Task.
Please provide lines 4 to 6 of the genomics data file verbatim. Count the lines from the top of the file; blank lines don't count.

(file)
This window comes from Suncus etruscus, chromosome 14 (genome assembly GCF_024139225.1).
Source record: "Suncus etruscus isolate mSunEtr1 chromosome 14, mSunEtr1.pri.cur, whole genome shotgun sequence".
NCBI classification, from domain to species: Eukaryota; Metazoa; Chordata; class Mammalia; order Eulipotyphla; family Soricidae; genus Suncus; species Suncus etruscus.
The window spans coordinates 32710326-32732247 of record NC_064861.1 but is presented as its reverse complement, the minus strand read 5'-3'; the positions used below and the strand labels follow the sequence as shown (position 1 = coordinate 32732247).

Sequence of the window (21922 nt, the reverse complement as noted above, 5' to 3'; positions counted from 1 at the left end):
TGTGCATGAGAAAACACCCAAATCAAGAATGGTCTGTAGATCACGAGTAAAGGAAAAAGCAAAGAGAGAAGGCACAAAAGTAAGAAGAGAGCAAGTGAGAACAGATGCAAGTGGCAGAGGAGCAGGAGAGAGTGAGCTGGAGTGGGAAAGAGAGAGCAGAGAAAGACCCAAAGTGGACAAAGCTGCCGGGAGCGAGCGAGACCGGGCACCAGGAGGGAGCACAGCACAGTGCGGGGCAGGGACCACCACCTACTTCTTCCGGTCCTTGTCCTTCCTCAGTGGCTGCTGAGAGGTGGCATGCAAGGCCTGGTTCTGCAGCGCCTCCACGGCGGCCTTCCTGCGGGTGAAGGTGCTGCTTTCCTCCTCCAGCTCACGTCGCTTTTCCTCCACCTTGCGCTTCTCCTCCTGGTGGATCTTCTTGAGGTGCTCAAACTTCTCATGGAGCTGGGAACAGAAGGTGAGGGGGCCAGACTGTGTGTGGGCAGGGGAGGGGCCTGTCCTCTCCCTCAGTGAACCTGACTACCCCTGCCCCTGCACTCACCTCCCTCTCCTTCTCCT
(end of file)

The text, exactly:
The window spans coordinates 32710326-32732247 of record NC_064861.1 but is presented as its reverse complement, the minus strand read 5'-3'; the positions used below and the strand labels follow the sequence as shown (position 1 = coordinate 32732247).

Sequence of the window (21922 nt, the reverse complement as noted above, 5' to 3'; positions counted from 1 at the left end):
TGTGCATGAGAAAACACCCAAATCAAGAATGGTCTGTAGATCACGAGTAAAGGAAAAAGCAAAGAGAGAAGGCACAAAAGTAAGAAGAGAGCAAGTGAGAACAGATGCAAGTGGCAGAGGAGCAGGAGAGAGTGAGCTGGAGTGGGAAAGAGAGAGCAGAGAAAGACCCAAAGTGGACAAAGCTGCCGGGAGCGAGCGAGACCGGGCACCAGGAGGGAGCACAGCACAGTGCGGGGCAGGGACCACCACCTACTTCTTCCGGTCCTTGTCCTTCCTCAGTGGCTGCTGAGAGGTGGCATGCAAGGCCTGGTTCTGCAGCGCCTCCACGGCGGCCTTCCTGCGGGTGAAGGTGCTGCTTTCCTCCTCCAGCTCACGTCGCTTTTCCTCCACCTTGCGCTTCTCCTCCTGGTGGATCTTCTTGAGGTGCTCAAACTTCTCATGGAGCTGGGAACAGAAGGTGAGGGGGCCAGACTGTGTGTGGGCAGGGGAGGGGCCTGTCCTCTCCCTCAGTGAACCTGACTACCCCTGCCCCTGCACTCACCTCCCTCTCCTTCTCCT